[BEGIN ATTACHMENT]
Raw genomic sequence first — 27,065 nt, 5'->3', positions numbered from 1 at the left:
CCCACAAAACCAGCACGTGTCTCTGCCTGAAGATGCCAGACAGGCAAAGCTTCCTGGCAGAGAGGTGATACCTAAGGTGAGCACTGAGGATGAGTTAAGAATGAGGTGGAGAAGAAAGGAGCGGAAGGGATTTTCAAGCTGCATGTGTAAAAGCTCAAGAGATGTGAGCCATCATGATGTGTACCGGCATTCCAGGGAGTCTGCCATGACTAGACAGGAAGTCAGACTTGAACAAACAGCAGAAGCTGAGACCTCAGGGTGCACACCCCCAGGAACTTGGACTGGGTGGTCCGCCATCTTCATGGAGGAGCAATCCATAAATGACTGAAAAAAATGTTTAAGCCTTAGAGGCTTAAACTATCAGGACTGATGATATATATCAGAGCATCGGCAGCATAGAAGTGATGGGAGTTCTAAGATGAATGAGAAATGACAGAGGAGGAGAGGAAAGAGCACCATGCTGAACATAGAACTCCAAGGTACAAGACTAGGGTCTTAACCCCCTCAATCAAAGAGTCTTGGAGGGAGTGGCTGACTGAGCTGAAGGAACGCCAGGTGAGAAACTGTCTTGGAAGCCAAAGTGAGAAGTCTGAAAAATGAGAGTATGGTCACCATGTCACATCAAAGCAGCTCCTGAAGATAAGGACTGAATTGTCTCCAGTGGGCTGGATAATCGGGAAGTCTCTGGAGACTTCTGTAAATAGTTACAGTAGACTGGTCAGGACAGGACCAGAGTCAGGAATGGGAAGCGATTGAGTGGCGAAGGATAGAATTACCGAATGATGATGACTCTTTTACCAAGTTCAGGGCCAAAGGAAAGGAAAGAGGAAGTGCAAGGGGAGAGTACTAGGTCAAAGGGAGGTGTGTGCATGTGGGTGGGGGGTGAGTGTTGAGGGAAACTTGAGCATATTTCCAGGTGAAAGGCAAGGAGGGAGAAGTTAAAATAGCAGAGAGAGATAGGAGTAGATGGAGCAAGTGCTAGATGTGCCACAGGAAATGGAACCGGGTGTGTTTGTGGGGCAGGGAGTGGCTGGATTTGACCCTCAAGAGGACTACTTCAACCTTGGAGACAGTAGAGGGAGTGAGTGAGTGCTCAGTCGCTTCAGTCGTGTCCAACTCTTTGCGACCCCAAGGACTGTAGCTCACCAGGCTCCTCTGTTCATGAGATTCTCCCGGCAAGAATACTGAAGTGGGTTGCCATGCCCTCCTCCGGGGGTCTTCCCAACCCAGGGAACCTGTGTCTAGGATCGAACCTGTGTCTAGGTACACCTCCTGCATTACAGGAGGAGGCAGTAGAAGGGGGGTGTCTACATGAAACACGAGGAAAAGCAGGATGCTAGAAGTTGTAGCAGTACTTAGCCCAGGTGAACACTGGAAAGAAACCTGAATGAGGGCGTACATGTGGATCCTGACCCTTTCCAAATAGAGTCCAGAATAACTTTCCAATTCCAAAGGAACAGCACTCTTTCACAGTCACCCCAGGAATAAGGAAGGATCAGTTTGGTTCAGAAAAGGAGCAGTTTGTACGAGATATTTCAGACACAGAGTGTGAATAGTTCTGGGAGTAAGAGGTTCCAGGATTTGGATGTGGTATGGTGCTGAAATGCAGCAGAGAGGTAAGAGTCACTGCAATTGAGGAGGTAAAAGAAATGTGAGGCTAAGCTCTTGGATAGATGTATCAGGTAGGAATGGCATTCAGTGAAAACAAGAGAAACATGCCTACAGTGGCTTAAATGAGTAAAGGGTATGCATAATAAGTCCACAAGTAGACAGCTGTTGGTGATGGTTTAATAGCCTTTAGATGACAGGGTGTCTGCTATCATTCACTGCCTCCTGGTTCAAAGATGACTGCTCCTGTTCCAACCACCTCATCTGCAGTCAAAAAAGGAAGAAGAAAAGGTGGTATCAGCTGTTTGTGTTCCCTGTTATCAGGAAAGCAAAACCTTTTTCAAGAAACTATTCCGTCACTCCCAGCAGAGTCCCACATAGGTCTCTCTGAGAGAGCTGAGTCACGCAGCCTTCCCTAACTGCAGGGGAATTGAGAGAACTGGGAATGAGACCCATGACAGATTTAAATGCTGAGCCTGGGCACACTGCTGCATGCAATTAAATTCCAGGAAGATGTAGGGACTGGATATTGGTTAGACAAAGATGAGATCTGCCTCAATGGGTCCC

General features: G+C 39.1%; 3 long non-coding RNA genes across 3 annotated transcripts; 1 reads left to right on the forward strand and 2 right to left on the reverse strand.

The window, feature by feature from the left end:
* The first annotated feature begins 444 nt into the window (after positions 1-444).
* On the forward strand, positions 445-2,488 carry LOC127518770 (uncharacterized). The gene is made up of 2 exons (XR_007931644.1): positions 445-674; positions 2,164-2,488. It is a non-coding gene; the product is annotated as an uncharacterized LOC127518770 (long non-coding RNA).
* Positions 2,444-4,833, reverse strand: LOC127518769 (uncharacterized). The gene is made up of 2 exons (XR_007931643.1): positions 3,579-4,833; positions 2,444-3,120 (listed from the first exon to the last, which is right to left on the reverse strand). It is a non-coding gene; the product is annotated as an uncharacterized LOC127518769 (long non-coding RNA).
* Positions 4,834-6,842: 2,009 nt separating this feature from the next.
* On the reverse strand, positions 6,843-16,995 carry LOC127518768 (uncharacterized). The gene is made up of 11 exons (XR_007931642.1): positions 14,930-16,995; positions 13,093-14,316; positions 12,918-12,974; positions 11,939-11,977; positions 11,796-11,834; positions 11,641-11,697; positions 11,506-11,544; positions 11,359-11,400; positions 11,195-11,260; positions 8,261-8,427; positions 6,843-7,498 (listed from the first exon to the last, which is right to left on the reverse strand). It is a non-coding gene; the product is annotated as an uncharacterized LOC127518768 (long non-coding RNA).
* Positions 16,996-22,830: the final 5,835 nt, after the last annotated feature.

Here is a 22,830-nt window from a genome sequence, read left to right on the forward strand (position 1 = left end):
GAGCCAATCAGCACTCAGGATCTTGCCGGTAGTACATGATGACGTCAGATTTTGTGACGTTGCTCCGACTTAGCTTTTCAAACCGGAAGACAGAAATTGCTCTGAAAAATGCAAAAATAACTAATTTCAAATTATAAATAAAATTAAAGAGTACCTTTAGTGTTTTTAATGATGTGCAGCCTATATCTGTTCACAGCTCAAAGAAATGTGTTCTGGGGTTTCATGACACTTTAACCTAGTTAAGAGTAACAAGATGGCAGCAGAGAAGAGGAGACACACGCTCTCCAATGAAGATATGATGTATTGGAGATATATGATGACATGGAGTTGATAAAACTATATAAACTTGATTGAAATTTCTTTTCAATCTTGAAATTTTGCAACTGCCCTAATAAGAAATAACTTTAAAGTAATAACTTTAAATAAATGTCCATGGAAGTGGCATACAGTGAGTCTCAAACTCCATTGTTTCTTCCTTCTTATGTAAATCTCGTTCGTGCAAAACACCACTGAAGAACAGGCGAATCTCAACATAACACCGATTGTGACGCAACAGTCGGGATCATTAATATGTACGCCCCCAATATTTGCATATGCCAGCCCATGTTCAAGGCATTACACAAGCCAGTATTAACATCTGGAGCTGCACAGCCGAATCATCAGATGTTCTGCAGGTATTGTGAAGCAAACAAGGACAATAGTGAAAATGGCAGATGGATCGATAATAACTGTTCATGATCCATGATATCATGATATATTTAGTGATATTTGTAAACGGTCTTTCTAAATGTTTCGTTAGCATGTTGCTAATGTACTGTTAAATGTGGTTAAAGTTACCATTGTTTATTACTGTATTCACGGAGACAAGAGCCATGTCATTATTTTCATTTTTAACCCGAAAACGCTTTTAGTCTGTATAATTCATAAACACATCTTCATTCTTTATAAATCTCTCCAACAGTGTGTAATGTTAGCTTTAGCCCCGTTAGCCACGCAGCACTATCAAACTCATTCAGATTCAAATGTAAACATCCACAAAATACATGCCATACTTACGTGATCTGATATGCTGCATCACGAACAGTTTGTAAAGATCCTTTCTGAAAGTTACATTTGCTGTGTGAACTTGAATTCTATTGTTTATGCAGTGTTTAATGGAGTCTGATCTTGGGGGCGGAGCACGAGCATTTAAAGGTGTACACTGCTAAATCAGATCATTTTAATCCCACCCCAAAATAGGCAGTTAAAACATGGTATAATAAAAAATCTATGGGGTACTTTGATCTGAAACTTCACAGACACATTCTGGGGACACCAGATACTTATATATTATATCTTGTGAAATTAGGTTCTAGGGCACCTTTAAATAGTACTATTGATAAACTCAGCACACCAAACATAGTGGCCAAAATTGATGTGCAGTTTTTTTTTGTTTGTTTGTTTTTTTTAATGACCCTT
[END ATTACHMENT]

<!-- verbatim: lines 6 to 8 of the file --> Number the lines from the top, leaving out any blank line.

* On the forward strand, positions 445-2,488 carry LOC127518770 (uncharacterized). The gene is made up of 2 exons (XR_007931644.1): positions 445-674; positions 2,164-2,488. It is a non-coding gene; the product is annotated as an uncharacterized LOC127518770 (long non-coding RNA).
* Positions 2,444-4,833, reverse strand: LOC127518769 (uncharacterized). The gene is made up of 2 exons (XR_007931643.1): positions 3,579-4,833; positions 2,444-3,120 (listed from the first exon to the last, which is right to left on the reverse strand). It is a non-coding gene; the product is annotated as an uncharacterized LOC127518769 (long non-coding RNA).
* Positions 4,834-6,842: 2,009 nt separating this feature from the next.